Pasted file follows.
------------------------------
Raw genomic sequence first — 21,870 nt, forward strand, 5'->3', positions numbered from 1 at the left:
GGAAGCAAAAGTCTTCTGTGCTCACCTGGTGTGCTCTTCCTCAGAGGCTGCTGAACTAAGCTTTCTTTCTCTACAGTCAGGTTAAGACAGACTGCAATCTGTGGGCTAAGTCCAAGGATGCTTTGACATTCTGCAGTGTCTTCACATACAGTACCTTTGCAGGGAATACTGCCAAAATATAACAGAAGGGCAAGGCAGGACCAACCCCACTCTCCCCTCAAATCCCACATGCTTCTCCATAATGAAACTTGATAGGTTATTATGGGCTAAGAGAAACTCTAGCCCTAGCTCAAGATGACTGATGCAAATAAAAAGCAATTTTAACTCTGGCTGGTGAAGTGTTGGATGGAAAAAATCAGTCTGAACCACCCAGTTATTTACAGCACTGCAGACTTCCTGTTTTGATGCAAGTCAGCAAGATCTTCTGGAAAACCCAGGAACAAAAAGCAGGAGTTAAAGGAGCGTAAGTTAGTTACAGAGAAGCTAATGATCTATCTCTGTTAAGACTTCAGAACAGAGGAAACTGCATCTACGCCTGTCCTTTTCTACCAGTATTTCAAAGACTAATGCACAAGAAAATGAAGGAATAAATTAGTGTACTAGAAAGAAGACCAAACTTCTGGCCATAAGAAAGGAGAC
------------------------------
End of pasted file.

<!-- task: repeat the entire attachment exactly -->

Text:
Raw genomic sequence first — 21,870 nt, forward strand, 5'->3', positions numbered from 1 at the left:
GGAAGCAAAAGTCTTCTGTGCTCACCTGGTGTGCTCTTCCTCAGAGGCTGCTGAACTAAGCTTTCTTTCTCTACAGTCAGGTTAAGACAGACTGCAATCTGTGGGCTAAGTCCAAGGATGCTTTGACATTCTGCAGTGTCTTCACATACAGTACCTTTGCAGGGAATACTGCCAAAATATAACAGAAGGGCAAGGCAGGACCAACCCCACTCTCCCCTCAAATCCCACATGCTTCTCCATAATGAAACTTGATAGGTTATTATGGGCTAAGAGAAACTCTAGCCCTAGCTCAAGATGACTGATGCAAATAAAAAGCAATTTTAACTCTGGCTGGTGAAGTGTTGGATGGAAAAAATCAGTCTGAACCACCCAGTTATTTACAGCACTGCAGACTTCCTGTTTTGATGCAAGTCAGCAAGATCTTCTGGAAAACCCAGGAACAAAAAGCAGGAGTTAAAGGAGCGTAAGTTAGTTACAGAGAAGCTAATGATCTATCTCTGTTAAGACTTCAGAACAGAGGAAACTGCATCTACGCCTGTCCTTTTCTACCAGTATTTCAAAGACTAATGCACAAGAAAATGAAGGAATAAATTAGTGTACTAGAAAGAAGACCAAACTTCTGGCCATAAGAAAGGAGAC